Worker at the disaster response headquarters talks on a phone in Fukushima, northern Japan
Worker at the disaster response headquarters talks on a phone in Fukushima, northern Japan Reuters

The nuclear crisis in earthquake-ravaged Japan has hit a new peak of worry – engineers are concerned that two more reactors at the Fukushima Dai-ichi complex may have become unstable.

Plant operators were considering the removal of panels from units 5 and 6 reactor buildings to prevent a possible buildup of hydrogen, the International Atomic Energy Agency (IAEA) said in a statement.

It was a buildup of hydrogen at units 1, 2, and 3 that led to explosions at the Dai-ichi facilities in recent days.”

Units 5 and 6 at the plant were reportedly filled will nuclear fuel but not in production when the huge quake and tsunami struck. Initially, they were regarded as stable, but last night nuclear officials in Japan warned temperatures were rising.

The power for cooling is not working well and the temperature is gradually rising, so it is necessary to control it, said Chief Cabinet Secretary Yukio Edano.

Autorité de Sûreté Nucléaire (ASN), France's nuclear safety authority said the Japanese disaster ranks at a level 6 on the international scale of 1 to 7. (The Chernobyl calamity in Ukraine in 1986 rated a 7; while The 1979 accident at the Three Mile Island in Pennsylvania was rated a level 5.)

It is very clear that we are at a level 6, ASN President Andre-Claude Lacoste told a news conference in Paris. We are clearly in a catastrophe.

The Fukushima plant’s unit 4 suffered an explosion yesterday, which created two big holes in the container that holds the nuclear fuel rods. The fuel storage area then ignited into flames, resulting the direct release of radioactive materials into the atmosphere.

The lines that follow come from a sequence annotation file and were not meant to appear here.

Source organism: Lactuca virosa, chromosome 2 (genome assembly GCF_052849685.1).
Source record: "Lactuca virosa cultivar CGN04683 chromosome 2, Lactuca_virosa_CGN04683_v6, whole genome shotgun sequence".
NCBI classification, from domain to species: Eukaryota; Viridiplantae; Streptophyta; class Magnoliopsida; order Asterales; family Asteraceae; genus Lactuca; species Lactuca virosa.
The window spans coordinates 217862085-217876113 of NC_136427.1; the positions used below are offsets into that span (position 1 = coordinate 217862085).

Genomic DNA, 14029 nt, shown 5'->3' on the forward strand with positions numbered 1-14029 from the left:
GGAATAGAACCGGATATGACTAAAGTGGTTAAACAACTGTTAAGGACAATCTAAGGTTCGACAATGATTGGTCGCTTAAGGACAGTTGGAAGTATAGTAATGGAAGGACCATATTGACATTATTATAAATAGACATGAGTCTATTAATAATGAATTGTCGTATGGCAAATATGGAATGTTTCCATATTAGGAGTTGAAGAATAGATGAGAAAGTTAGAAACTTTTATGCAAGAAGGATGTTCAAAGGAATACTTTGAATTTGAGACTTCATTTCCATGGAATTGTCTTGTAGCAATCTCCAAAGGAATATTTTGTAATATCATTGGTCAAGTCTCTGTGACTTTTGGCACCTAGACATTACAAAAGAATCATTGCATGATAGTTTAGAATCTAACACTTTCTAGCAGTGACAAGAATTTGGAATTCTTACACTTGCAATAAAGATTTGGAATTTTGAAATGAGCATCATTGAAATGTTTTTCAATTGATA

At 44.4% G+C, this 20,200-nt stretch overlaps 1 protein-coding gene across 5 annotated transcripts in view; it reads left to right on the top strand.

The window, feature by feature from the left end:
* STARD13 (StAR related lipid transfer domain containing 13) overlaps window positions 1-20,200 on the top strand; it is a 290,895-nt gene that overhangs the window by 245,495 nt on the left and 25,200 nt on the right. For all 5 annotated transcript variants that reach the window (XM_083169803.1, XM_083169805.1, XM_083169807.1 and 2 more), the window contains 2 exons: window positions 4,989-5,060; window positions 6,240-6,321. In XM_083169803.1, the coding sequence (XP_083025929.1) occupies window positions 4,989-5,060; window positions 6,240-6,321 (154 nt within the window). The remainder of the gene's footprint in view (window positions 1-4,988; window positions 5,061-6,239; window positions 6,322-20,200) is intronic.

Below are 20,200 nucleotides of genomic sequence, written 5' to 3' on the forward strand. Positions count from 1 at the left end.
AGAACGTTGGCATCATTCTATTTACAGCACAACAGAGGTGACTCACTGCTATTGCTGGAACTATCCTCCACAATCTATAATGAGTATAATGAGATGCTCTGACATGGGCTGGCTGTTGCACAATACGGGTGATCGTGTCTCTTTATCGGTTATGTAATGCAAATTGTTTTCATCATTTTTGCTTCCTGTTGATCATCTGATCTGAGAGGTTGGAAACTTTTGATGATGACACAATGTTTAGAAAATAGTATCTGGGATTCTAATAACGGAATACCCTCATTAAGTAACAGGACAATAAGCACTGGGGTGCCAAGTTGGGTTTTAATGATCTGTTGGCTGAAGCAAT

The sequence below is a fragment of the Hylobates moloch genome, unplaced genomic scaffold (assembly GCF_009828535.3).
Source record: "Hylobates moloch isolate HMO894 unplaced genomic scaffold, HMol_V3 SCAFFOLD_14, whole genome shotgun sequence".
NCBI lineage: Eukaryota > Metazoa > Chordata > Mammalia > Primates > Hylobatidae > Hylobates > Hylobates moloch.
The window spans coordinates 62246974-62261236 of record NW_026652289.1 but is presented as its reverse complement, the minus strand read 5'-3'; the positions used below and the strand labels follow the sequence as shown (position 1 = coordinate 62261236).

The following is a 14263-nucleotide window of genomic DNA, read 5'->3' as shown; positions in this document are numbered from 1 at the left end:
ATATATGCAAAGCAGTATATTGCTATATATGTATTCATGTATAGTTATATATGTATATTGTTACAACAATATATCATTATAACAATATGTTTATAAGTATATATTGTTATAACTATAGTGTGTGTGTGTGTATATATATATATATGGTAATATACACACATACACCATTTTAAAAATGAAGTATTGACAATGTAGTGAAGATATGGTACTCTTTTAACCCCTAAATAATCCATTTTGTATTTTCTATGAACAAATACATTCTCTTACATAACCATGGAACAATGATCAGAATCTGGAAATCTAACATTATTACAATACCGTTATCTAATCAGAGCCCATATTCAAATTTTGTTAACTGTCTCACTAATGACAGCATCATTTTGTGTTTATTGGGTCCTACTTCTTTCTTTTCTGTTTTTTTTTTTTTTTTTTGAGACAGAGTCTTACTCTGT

Reportedly, much of the leaked radiation came in the form of steam from boiling water, which is not as dangerous as if it were emitted by the fuel rods directly.

The Prime Minister of Japan Naoto Kan has confirmed that low levels of radiation have spread from the power plant complex in northeast Japan to other regions of the country.

The possibility of further radioactive leakage is heightening, Kan said.

Officials at Tokyo Electric Power Co. (TEPCO), the operator of the nuclear power plants, said they may use helicopters to drop cold water on a boiling rooftop storage pool for spent uranium fuel rods. The rods are reportedly still radioactive and potentially as hot and dangerous as the fuel rods inside the reactors.

“The only ideas we have right now are using a helicopter to spray water from above, or inject water from below,” a power company official said, according to The New York Times.

“We believe action must be taken by tomorrow or the day after.”

“It’s way past Three Mile Island already,” said Frank von Hippel, a physicist and professor at Princeton, the Times reported.

“The biggest risk now is that the core really melts down and you have a steam explosion.”